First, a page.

Rap mogul Jay Z has quietly used his wealth to post bail for people arrested in protests across the United States against police excesses, an author close to him said.Ethnic resentment is actually cool and praiseworthy, depending on who does it. When billionaires (who sing/rap songs focused on how they are billionaires) engage in such practices, they are actually fighting for social justice.
Dream Hampton, a writer and activist who worked with Jay Z on his 2010 memoir "Decoded," made the revelations in a series of messages on Twitter that she later deleted but were reproduced by the hip-hop magazine Complex.
"When we needed money for bail for Baltimore protesters, I... hit Jay up, as I had for Ferguson (and he) wired tens of thousands" of dollars within minutes, read one tweet.
She also tweeted that Jay Z and his pop superstar wife Beyonce wrote a "huge check" to support the burgeoning "Black Lives Matter" movement aimed at improving police treatment of African Americans.[Jay Z posted bail for protesters, writer says, by Shaun Tandon, Yahoo News, May 18, 2015]
Race-based religions and race supremacist mythology are also totally awesome, depending on who is doing it.
Jay-Z raised eyebrows at the Barclay's Center last week when he wore a medallion symbolizing the Five Percent Nation.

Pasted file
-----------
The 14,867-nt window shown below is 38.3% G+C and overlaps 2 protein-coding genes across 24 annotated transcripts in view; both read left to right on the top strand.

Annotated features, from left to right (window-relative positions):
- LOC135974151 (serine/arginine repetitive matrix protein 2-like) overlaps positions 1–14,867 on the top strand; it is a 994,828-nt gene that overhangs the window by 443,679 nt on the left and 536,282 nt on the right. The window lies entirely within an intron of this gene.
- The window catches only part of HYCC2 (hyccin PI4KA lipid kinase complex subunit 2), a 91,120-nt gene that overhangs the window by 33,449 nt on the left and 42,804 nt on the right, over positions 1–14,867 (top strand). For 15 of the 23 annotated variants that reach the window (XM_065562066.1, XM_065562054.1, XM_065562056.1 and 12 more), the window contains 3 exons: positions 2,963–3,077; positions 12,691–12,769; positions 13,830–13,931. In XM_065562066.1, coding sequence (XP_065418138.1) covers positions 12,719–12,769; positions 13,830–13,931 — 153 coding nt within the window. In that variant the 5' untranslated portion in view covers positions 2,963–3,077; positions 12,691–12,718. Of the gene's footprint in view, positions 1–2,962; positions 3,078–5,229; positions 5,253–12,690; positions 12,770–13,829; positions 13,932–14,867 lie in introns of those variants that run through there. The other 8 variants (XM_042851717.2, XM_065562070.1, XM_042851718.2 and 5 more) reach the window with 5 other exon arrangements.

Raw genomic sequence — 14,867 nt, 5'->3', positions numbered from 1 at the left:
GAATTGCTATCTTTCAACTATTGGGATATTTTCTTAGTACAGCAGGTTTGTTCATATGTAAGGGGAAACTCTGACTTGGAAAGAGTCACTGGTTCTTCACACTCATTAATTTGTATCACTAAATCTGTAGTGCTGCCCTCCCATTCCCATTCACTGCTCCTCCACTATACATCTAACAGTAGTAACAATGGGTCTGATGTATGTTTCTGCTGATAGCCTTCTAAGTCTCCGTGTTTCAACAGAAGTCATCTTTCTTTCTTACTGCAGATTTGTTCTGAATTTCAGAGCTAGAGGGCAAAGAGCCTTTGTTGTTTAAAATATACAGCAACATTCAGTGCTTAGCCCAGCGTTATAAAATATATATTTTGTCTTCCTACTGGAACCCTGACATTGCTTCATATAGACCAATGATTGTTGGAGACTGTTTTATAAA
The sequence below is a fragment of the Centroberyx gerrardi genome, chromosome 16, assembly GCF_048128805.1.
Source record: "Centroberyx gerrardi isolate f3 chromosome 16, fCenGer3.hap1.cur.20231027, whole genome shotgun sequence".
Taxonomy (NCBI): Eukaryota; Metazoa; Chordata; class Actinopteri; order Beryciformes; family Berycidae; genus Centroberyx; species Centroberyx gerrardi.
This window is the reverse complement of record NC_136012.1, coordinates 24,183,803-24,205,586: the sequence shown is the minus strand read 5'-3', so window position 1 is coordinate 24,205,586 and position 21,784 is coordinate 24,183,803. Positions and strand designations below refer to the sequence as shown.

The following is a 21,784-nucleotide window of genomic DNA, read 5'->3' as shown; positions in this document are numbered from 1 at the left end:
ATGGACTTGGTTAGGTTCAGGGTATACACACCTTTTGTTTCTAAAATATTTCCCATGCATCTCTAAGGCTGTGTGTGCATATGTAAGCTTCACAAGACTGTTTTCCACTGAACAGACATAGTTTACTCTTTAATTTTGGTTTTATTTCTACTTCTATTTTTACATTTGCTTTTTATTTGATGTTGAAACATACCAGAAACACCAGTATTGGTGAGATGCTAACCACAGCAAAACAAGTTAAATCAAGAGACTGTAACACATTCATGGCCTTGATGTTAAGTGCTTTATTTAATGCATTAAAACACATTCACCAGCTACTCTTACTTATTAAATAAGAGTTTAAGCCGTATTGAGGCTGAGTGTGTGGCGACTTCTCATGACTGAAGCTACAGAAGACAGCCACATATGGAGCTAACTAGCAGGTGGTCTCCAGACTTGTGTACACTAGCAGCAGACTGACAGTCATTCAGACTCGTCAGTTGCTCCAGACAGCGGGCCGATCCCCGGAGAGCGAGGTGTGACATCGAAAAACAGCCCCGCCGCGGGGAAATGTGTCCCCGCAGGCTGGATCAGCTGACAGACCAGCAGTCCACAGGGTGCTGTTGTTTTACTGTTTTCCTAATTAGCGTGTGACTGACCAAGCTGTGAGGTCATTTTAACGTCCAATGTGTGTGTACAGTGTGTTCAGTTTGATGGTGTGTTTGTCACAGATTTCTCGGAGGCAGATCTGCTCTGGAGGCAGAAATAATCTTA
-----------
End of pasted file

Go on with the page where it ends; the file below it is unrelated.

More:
The Brooklyn-born rapper was sitting court-side at a Nets game on Tuesday with wife Beyonce when he was snapped wearing the controversial symbol.
One of the core tenants of the Five Percent Nation - an off-shoot of the Nation of Islam - is that white people are 'wicked and inferior' to black men...
While Five-Percenters don't refer to themselves as Muslims, they borrow their name from the Nation of Islam's idea that five per cent of humanity are 'poor righteous teachers' who are trying to teach the world the truth of existence.
Another 10 per cent know the truth of existence but keep the 85 per cent majority in ignorance by preaching belief in a 'mystery god'.
Jay-Z isn't the only rapper that has taken up the Five Percent cause.
Busta Rhymes, Wu Tang Clan and Lord Jabar of Brand Nubian are all noted followers.